Learn About Love From Poet Rumi
In this modern age of technology, busy lifestyles, and obsession with consumerism have taken a lot of the romance and love out of our lives. The Internet has become a medium to connect with people as everyone is finding it a lot harder to meet one another in the 'real' world. It has undeniably also become a place of voyeuristic fantasy in the realms of sexuality on pornographic sites. What ever happened to true love? Are our priorities so messed up that romance has been forgotten, only to be experienced vicariously through television and movies? The answer is no. Romance will never die; we just have to feed it with our energy.
Around 800 years ago a famous Arabic poet, philosopher and sage named Rumi wrote beautiful love poetry beyond all comparison. I don't know if there have been many other people in Earth's history that have thought about love as much as this master. His poems have not been forgotten, and one place you can simply find and read them is on the Internet. E.g. www.khamush.com/love_poems.html
The beauty of the heart
Of course you can also buy books by Rumi on the Net as well, but the main point here is that the Internet doesn't just give us access to our present time and place; it gives us a means to connect with past realities often assumed to be lost in time. It is quite ironic and paradoxical that we can use this modern space age tool to connect with our cultural, spiritual and social heritages. We as a society have come a long way in terms of our technological development, but it is well known throughout the world that our ancestors were much more evolved in these important areas where our growth has become stunted due to a lack of awareness and narrow perspectives on life.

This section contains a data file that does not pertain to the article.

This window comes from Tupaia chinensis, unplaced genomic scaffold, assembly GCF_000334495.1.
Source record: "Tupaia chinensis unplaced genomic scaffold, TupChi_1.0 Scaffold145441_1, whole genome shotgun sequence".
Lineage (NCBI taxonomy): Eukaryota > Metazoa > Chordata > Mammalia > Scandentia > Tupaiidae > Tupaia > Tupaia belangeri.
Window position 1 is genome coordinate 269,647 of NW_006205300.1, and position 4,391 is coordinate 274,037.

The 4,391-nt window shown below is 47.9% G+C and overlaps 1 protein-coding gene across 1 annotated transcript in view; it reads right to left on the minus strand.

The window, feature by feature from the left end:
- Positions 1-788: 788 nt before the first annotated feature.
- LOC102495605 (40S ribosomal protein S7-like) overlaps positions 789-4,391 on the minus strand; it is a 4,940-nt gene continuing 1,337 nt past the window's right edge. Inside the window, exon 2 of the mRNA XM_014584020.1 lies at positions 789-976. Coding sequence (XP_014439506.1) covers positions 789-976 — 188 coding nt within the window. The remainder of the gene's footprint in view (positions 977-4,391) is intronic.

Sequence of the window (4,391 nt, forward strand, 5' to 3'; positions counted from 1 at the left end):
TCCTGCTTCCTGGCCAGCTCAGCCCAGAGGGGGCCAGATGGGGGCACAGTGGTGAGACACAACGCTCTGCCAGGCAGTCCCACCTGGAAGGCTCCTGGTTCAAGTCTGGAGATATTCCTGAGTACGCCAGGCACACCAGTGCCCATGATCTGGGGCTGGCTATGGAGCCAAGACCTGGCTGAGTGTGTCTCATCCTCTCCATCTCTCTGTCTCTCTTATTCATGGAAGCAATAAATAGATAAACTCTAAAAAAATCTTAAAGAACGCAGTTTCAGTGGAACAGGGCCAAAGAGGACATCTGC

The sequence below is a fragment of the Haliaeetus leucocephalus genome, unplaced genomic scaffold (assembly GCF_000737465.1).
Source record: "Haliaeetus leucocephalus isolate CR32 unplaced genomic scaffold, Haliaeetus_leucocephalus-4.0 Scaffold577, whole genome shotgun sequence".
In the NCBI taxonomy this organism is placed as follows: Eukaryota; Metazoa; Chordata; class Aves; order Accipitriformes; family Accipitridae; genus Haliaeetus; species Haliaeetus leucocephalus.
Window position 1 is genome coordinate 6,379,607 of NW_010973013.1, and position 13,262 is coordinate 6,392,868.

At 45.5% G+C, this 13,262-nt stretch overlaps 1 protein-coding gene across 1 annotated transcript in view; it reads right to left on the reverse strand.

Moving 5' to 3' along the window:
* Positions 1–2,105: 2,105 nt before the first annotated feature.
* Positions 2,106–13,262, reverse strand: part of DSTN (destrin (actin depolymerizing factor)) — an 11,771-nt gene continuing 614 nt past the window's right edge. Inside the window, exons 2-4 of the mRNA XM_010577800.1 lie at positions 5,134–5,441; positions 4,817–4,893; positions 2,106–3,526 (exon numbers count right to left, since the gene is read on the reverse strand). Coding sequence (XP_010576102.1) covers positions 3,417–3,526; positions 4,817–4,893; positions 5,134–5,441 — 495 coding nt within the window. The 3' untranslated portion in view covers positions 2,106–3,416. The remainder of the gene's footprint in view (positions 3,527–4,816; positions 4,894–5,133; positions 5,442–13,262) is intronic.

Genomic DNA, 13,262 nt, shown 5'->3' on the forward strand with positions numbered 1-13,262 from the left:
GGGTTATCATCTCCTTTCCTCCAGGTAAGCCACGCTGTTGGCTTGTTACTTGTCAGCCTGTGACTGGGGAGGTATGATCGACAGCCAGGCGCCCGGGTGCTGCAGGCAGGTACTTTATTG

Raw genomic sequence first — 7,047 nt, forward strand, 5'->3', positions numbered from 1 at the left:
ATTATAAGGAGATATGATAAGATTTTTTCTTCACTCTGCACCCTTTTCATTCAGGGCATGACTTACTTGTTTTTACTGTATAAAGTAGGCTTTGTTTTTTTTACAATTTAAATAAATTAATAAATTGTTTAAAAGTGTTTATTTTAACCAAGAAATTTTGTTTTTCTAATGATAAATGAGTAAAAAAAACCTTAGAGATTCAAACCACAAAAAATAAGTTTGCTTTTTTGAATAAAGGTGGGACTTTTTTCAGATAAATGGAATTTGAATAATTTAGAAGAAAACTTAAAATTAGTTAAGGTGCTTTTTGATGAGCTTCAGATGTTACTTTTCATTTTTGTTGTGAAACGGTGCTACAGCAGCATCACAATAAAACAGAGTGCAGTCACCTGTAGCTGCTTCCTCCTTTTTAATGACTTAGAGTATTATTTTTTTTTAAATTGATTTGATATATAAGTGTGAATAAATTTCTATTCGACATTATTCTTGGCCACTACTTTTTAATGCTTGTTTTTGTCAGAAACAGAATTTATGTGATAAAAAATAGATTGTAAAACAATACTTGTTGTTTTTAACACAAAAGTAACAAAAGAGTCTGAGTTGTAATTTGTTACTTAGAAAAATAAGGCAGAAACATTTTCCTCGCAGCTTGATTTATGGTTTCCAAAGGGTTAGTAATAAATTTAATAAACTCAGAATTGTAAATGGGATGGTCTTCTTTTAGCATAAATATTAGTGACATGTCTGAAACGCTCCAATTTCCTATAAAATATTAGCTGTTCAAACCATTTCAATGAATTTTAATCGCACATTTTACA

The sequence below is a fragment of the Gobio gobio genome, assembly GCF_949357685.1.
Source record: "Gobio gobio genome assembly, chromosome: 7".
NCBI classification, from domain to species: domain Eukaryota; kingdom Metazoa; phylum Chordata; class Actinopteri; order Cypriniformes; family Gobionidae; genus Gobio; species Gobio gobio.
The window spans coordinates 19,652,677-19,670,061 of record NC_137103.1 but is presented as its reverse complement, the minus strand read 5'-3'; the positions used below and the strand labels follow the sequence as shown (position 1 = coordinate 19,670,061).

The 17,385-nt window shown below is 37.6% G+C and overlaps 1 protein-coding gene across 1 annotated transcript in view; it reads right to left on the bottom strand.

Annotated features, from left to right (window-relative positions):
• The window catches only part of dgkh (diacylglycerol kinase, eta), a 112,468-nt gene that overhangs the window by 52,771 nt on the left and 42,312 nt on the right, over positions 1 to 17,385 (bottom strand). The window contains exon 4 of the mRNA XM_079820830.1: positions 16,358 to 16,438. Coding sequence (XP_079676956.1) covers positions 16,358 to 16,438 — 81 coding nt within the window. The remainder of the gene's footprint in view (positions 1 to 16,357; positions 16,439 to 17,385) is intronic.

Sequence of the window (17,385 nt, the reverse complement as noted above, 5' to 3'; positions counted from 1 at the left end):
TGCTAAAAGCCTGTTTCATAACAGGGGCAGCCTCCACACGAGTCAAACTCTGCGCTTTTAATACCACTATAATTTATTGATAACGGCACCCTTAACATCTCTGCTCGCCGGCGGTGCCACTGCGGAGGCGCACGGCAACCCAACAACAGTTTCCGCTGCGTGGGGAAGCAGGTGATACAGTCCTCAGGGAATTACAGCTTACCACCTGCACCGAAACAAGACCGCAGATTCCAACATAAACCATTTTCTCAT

Love, romance, spirituality, none of these things need be forgotten. The answers aren't locked away in tombs and pyramids; they are still here lingering in the back of our consciousness. All we need to do is to get the desire to fulfil our lives by these means and we will search and find the ways. Human beings are incredibly resourceful creatures. When we put our minds to something we can make just about anything happen. I don't want to imply that the answers to our problems are easy, or that the Internet is our sole saviour. I am just amazed at how all things in life are connected, and that we just have to open our eyes to see the all too obvious!
Jesse S. Somer
Africa - Wheres The Profit?
A poetic comment that just welled up inside my head ? why cant we just do something ? before many more are dead?
Three Love Poems [all wicked]
Advance: Mr. Dennis Siluk's poetry can have its fire-hearted twists: as with 'Lovers'...', and 'Death...' and the 'Loves's Curse';but love can carry with it, luring assets, especially in these three poems, as you will soon see; two of which he calls sonnets. He sings a dim song, but it all seems to fit in the river of bitter waters; or salty waters. Be that as it may, they are worth the adventure in reading them, weary as they may be. For those interested, his new book of poems will be out in weeks, "Spell of the Adnes," it will be a charming book. Rosa Penaloza
A Poem - By Lorraine Kember
So many looked to you for inspiration,
Give Me a Lily Pad & The Continuum [two Poems]
What can I do to keep this world in its orbital spin?I gave up trying to win the hearts of the many-.Throw the meat-balls against the wall, stop, stop!!Trying to make them spin, like God did in the heavens!
THe Monster Mash, A Graveyard SMASH (short story I wrote when I was 11)
The Monster Mash The Graveyard Smash
Hindu Poet - Kamalakanta